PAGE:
Do you find yourself a target of complaints for problems caused by budget cuts? If so, you're in good company. Continence care blogger Frank Booth has seen it all before
Calling all clinical nurse specialists in the field of continence. Actually I believe this will apply to all specialists, regardless of your field of expertise.
Have you noticed whether your service is stable, or in decline?
Have you asked yourself why? Why is it in decline? Why is it stable?
If I were to ask you where there is waste within your service, I can hazard a guess that you are best placed to tell us. But in reality, who decides where the axe will fall and which part of the service will be reduced next?
Passing the buck
Probably your line manager will deliver the message, but this is likely to be because a more senior manager has made that decision, and even more likely this decision will have come from the trust finance directorate or chief executive.
When budgets are cut (or whatever words you choose to describe it) there will inevitably be some complaints from service users. These often land on your doorstep, and you are tasked with investigatign and identifying why YOUR service has let the trust and the public down.
Often the answer is simple - you are required to provide the same high level and volume of service with significantly less money or less staff.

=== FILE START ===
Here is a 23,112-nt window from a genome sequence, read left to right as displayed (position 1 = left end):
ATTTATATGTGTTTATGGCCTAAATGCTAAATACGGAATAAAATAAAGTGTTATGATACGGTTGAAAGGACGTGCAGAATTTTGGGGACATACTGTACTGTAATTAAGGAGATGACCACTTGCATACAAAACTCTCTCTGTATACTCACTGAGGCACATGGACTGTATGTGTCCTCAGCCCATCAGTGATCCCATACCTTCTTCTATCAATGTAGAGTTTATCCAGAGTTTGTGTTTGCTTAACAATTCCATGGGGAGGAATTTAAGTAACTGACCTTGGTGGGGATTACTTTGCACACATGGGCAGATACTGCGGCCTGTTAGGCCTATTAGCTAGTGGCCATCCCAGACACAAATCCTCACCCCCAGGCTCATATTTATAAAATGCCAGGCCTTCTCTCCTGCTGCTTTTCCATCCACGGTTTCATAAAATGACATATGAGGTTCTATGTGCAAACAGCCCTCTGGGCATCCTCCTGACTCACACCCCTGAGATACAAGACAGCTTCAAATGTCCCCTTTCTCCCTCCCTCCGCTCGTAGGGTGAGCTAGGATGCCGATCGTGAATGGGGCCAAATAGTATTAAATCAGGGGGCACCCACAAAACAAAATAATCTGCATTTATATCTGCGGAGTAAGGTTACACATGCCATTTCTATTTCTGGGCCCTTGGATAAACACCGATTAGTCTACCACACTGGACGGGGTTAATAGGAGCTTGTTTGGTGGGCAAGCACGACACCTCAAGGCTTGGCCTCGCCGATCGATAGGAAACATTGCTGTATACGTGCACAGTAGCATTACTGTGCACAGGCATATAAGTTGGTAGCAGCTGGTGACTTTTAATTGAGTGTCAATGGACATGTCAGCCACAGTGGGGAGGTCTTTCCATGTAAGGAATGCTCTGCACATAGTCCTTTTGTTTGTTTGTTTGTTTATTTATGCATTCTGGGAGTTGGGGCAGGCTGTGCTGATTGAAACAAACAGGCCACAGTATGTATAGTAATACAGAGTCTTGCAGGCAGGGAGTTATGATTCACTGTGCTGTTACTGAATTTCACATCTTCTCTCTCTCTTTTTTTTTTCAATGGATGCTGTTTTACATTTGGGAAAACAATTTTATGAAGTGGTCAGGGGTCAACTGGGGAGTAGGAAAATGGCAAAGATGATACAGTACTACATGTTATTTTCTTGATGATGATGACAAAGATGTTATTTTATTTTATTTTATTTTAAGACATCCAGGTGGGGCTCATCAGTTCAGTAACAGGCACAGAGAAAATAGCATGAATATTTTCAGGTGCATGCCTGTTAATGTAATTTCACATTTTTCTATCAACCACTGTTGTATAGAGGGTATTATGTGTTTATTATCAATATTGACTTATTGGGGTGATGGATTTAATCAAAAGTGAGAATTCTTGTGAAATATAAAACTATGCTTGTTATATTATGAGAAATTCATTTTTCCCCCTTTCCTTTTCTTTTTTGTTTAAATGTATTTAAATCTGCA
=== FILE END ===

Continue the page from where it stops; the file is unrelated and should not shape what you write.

So it’s YOUR fault.
What becomes worrying is the inevitable way that we seem to accept fault and start to give people what they want if it will save a complaint. You’ve experienced this as well have you/
What happens is that you respond to the desires of patients, and not to what all specialists strive for - care that meets ‘clinical need’.
Once we respond to the desire of one patient to avoid trouble, then the risk will be that more desires will follow and that will bring added costs. So you are now trying to avoid a complaint and are still expected to manage a budget over which you have ultimately no control.
Lessons from history
Thirty years ago we had a pad culture - if someone is incontinent throw a pad at them.
Twenty years ago we found, you guessed it, that we had a pad culture and we must do better to try to cure people.
Then in 2001 the now legendary and almost biblical Good Practice in Continence Services’ was published and we were told, we should cure people, not throw pads at the problem and supply products and services ‘subject to clinical need’.
This is all very credible, but if we are to provide care subject to clinical need, then finance departments and senior managers should recognise that the continence clinical nurse specialist is a valuable resource - she can save money while maintaining quality.
Expert clinical assessment must lead to cost-effective continence care. Why? The provision of products unnecessarily is a financial waste for the trust and a waste of everyone’s time.
Cure must be the optimum goal. A little time and encouragement, combined with compassion and understanding, can often produce the easiest cures. But your time is expensive.
I wonder if trust managers or Department of Health officials read blogs or clinical journal articles. Do they listen to the voice of clinical experts who are at the sharp end? Perhaps the answer is obvious, because they don’t seem to learn.
In the last blog, I reflected on the DH consultation on part IX of the drug tariff. Why have reports, consultations and costly discussions if grass roots views are quickly side-tracked and staff who do the day-to-day care are ignored?
Why should we bother commenting and waving the banner for continence services? Its simple, we have to, because we care.